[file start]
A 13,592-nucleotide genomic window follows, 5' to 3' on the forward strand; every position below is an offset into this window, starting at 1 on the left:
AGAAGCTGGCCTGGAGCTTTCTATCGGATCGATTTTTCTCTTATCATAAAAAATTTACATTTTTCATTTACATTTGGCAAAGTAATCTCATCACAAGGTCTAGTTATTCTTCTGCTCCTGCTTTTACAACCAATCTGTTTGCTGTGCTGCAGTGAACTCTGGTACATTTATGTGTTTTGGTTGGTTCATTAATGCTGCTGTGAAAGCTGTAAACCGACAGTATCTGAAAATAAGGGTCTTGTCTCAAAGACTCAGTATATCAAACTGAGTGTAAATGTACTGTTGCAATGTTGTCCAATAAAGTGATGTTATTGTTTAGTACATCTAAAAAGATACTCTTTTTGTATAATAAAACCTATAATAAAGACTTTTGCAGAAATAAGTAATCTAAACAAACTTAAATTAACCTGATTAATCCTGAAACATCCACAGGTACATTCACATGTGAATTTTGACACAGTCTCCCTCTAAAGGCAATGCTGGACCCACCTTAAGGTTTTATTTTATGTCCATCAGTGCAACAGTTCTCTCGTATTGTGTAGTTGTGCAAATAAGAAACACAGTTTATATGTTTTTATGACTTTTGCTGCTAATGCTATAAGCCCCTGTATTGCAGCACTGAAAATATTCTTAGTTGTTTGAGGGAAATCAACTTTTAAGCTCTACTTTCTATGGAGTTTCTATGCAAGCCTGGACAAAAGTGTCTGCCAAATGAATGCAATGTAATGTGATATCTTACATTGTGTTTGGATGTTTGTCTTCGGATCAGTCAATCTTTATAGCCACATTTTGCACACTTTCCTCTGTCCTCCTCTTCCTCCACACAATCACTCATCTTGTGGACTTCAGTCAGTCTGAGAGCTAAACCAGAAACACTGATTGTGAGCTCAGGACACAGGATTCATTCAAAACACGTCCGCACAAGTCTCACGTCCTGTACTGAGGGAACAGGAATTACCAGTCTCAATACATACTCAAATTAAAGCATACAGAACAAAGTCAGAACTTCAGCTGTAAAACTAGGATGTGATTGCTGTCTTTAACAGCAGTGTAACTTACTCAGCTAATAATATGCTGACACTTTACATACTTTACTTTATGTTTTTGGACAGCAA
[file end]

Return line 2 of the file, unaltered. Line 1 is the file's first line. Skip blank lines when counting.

AGAAGCTGGCCTGGAGCTTTCTATCGGATCGATTTTTCTCTTATCATAAAAAATTTACATTTTTCATTTACATTTGGCAAAGTAATCTCATCACAAGGTCTAGTTATTCTTCTGCTCCTGCTTTTACAACCAATCTGTTTGCTGTGCTGCAGTGAACTCTGGTACATTTATGTGTTTTGGTTGGTTCATTAATGCTGCTGTGAAAGCTGTAAACCGACAGTATCTGAAAATAAGGGTCTTGTCTCAAAGACTCAGTATATCAAACTGAGTGTAAATGTACTGTTGCAATGTTGTCCAATAAAGTGATGTTATTGTTTAGTACATCTAAAAAGATACTCTTTTTGTATAATAAAACCTATAATAAAGACTTTTGCAGAAATAAGTAATCTAAACAAACTTAAATTAACCTGATTAATCCTGAAACATCCACAGGTACATTCACATGTGAATTTTGACACAGTCTCCCTCTAAAGGCAATGCTGGACCCACCTTAAGGTTTTATTTTATGTCCATCAGTGCAACAGTTCTCTCGTATTGTGTAGTTGTGCAAATAAGAAACACAGTTTATATGTTTTTATGACTTTTGCTGCTAATGCTATAAGCCCCTGTATTGCAGCACTGAAAATATTCTTAGTTGTTTGAGGGAAATCAACTTTTAAGCTCTACTTTCTATGGAGTTTCTATGCAAGCCTGGACAAAAGTGTCTGCCAAATGAATGCAATGTAATGTGATATCTTACATTGTGTTTGGATGTTTGTCTTCGGATCAGTCAATCTTTATAGCCACATTTTGCACACTTTCCTCTGTCCTCCTCTTCCTCCACACAATCACTCATCTTGTGGACTTCAGTCAGTCTGAGAGCTAAACCAGAAACACTGATTGTGAGCTCAGGACACAGGATTCATTCAAAACACGTCCGCACAAGTCTCACGTCCTGTACTGAGGGAACAGGAATTACCAGTCTCAATACATACTCAAATTAAAGCATACAGAACAAAGTCAGAACTTCAGCTGTAAAACTAGGATGTGATTGCTGTCTTTAACAGCAGTGTAACTTACTCAGCTAATAATATGCTGACACTTTACATACTTTACTTTATGTTTTTGGACAGCAA